Emergency radio team recalls Titanic
Early on the morning of April 15, 1912, a high pitched tone with a musical quality could be heard for a few hundred miles across the North Atlantic. As the ship approached its demise, that sound was a shriek of despair from Titanic's five-kilowatt Marconi installation.
Over the weekend, Sevier County Emergency Radio Service operated Special Event Station W4S at the Titanic Museum. "The Marconi had only been in use for a couple of years, and the White Star Line was the first to use it," said James Womack, public information supervisor for the radio service.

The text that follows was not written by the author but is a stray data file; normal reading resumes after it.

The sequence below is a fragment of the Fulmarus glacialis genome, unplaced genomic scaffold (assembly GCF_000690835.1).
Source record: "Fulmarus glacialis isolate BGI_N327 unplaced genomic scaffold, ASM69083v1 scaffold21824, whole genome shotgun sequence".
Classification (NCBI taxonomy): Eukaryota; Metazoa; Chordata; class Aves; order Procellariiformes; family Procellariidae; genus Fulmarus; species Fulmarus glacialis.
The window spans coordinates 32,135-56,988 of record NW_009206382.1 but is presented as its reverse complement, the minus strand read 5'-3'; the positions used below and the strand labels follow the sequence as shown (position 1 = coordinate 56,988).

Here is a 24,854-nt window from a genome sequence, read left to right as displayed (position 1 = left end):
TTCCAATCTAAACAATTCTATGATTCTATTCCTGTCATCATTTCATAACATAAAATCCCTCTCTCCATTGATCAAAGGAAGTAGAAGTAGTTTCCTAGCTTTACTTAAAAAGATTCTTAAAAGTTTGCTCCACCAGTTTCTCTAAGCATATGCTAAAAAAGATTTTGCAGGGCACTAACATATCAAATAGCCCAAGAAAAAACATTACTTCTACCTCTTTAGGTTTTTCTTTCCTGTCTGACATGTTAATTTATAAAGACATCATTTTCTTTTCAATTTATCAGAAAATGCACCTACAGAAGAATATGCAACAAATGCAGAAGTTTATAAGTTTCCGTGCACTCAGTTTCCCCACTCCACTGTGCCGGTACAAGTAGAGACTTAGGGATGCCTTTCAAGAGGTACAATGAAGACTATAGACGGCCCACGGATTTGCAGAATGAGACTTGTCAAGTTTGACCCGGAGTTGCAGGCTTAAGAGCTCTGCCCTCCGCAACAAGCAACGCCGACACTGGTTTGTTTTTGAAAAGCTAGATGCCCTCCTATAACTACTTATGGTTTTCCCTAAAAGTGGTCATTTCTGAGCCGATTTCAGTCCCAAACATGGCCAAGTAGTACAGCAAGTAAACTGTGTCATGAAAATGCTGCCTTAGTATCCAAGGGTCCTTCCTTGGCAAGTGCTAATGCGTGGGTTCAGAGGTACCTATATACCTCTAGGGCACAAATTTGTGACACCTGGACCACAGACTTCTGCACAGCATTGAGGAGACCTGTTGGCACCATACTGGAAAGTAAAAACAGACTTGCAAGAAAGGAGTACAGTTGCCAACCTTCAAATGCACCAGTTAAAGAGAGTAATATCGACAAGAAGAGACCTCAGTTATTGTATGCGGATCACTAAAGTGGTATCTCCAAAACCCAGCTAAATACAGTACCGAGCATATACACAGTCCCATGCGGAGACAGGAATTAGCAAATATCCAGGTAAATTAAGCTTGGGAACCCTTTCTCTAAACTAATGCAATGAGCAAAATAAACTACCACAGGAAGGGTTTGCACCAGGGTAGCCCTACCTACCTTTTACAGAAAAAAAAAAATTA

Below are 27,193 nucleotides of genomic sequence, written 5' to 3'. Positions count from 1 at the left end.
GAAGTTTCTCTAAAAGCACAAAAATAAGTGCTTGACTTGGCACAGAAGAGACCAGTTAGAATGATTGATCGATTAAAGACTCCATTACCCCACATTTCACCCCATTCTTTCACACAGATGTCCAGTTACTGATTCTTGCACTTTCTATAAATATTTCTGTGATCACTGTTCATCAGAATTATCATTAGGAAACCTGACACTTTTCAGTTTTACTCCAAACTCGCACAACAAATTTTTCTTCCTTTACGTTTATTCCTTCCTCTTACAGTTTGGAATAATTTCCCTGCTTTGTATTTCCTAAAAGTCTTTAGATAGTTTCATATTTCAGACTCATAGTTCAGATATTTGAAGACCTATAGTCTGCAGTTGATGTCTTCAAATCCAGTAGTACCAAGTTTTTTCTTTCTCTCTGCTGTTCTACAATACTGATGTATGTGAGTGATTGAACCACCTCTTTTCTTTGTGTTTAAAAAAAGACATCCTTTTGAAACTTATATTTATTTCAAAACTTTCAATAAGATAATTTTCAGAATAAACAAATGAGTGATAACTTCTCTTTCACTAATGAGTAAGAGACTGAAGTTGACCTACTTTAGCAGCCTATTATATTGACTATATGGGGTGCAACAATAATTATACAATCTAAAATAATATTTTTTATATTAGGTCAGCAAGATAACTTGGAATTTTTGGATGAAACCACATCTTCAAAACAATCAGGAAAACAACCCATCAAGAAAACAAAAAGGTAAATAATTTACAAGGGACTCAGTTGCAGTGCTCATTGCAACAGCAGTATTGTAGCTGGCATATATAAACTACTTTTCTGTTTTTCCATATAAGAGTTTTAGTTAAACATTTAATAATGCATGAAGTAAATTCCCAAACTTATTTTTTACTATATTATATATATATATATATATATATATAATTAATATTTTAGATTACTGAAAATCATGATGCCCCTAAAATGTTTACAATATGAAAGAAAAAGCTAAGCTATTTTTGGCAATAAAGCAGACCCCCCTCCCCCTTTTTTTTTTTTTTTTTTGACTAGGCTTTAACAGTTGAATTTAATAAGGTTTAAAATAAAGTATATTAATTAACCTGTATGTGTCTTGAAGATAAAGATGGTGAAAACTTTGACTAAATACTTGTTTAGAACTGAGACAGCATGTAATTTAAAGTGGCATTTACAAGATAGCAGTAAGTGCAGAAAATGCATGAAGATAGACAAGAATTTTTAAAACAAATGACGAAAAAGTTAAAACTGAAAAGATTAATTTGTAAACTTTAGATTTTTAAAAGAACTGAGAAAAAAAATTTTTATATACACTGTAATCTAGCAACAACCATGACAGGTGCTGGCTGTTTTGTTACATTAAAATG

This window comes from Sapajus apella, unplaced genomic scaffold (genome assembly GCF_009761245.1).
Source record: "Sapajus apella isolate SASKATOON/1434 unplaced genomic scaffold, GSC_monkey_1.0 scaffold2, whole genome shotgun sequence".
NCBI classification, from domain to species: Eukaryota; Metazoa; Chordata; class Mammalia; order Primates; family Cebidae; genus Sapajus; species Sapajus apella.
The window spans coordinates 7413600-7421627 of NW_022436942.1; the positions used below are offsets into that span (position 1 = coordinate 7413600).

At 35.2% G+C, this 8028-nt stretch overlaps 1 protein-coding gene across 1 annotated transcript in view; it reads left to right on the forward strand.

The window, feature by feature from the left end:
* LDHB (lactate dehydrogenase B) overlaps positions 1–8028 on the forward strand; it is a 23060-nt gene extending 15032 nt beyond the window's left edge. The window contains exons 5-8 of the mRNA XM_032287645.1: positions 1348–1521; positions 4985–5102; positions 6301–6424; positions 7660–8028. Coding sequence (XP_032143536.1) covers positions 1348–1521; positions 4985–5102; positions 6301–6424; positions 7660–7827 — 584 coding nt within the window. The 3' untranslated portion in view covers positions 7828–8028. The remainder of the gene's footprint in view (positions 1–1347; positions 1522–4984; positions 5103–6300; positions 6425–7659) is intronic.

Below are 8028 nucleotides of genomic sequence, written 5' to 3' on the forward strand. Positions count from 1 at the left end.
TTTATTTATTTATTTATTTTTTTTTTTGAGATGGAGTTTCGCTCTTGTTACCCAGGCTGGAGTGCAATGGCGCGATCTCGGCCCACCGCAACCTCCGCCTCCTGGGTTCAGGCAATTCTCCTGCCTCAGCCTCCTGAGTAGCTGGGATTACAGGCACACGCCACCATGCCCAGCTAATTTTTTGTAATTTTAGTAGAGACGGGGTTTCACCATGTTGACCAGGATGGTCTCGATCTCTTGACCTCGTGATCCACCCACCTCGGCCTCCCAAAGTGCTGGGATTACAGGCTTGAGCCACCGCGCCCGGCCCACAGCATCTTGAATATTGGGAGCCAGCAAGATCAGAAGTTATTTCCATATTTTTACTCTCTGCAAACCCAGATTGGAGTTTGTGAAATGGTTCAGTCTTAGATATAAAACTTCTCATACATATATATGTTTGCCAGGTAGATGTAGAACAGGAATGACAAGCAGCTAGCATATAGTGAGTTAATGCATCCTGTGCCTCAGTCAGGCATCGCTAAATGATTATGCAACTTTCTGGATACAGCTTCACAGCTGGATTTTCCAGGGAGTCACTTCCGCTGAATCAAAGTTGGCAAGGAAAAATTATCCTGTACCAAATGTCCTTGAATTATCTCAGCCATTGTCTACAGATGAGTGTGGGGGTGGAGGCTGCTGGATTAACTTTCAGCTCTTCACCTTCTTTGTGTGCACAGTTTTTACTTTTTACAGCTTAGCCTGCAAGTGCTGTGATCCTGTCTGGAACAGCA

Event coordinator and Sevier County Emergency Radio Service president Rick Sawaya said the international event contacts amateur radio stations all over the world and serves a two-fold purpose.
"It's a way for us to honor the radio operators and crew who were on board the Titanic, and it also gives the public a view of how amateur radio works," Sawaya said. "We've had a lot of people out just asking questions."
There were two Marconi radio operators on board the Titanic, both Englishmen. One was Jack Phillips, who perished with the ship. The other was Harold Bridge, a survivor.
"About 700 people were saved because of the radio and its signal," Womack said.